When you do a big project and it goes well, everything works great and you built a beautiful solution, the project can still go face first into a mixed dirt - easier than you'd think.
Taking the time to consider thoughtful training of users at the time of go-live starts when you consider the action you're hoping to build towards. Here are a couple pointers to get you started.
Before building, Confirm the Need
The first step is to produce buy-in and confirm that what you'll be spending your time on (the company's money) is actually necessary. It could be a wishlist of a VP of Sales, or something someone said in passing.
Confirm three things with both the stakeholders and End Users (if you can) to ensure:
There is a cohesive plan to train the team with an Owner.
There will be a financial benefit to the company.
There is a financial benefit to the End Users (more below).
For number 3, I don't mean every time fill in the picklist value they hear a "ding" sound over their headphones. They must find what you are doing useful enough to help THEM make more money by reducing their time needed on a task, allowing them to prioritize their business, or communicate to the parallel teams to get more support from the business.
If the end users do not see a value, and you are asking actions from them, beware.
Who will do the training?
Often companies will have a Sales Enablement Manager, in which case on Business Transformation projects it's mostly the company themselves. That said, sometimes I'm asked to do the training for their sales teams. Here is my answer, "No."
There is one big reason for that. As a consultant, our time is limited with your company. Once we leave, your end users won't have anyone to turn to when they have a question or want to make a change. It's less pain for your company in the short term, but it prepares you for failure quite quickly.
For that reason, I'm a believer in "Train the Trainer" as my role is to build an internal expert at your company. Sometimes companies want us to do both, but in our experience it's enough of a pressure relief valve that that trainer doesn't give it enough time. Nothing like a little bit of pressure to stir up fast learning.
What does training look like?
For Business Transformation projects, it's very well planned. We'll have training during the project to the future Admins in way of Test Cases (testing all the functionality with us on the phone answering questions). We'll install a training program, apply an owner and develop a plan that makes the most sense for your team and the size of the change.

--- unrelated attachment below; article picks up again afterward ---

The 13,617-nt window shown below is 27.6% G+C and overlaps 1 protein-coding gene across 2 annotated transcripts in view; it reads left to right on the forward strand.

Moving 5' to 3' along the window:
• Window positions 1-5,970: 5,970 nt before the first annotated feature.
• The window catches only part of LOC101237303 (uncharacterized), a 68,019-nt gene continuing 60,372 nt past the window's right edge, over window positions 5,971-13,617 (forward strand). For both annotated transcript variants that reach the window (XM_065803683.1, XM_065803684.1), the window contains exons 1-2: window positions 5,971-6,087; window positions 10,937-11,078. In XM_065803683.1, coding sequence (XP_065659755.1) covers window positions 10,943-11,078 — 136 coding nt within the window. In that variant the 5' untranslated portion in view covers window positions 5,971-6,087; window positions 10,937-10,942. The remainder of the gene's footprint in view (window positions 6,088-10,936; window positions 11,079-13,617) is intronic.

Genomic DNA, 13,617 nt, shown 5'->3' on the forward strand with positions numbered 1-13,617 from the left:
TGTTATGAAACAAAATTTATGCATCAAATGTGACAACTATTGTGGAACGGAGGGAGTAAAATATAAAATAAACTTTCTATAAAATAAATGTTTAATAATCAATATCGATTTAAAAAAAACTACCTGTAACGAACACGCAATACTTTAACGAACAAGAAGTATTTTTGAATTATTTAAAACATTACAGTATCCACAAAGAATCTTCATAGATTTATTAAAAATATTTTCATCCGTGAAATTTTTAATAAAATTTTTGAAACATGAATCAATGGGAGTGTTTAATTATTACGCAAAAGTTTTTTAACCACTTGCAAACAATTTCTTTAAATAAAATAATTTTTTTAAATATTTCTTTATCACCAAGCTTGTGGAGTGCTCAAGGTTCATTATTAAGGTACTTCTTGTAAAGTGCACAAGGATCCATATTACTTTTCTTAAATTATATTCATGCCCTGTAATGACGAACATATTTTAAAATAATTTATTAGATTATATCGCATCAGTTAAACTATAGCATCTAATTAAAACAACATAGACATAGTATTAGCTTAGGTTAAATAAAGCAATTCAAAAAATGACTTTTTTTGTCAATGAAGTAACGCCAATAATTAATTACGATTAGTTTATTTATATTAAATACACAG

For internal admins, it becomes much more as needed. You're constantly making changes, and every change doesn't need training. Here are some quick tips:
If you have access to a Sales Enablement Training platform like wonderway, use that as it's best to use what you already have!
Give special access to important Salesforce Users. If there is someone on the team that can sway the opinion of the others, bring them into a smaller group to train. Having the space to address their grievances prior to the whole team hearing them is vital to adoption.
Go-Live Training - sometimes this is before or after go-live. Depending on the size, this is long and mandatory for reps, which means it won't be enough. Get ready to add additional trainings and office hours, but this is typically a mandatory step.
Depend on a wide group to train by holding the Managers Accountable for their team's usage. Do pipeline reviews and ensure the new Sales Process is being followed, etc...
Build so they can't get off the path. Best way to train is to build a beautiful system with UI/UX that matches exactly what you want them to do.
If training has been a sticking point for and your team, and you want some guidance on where to start and how it would fit into a larger project, reach out at The Sales Nerd and we'd be happy to talk with you about our strategy for this important part of a project.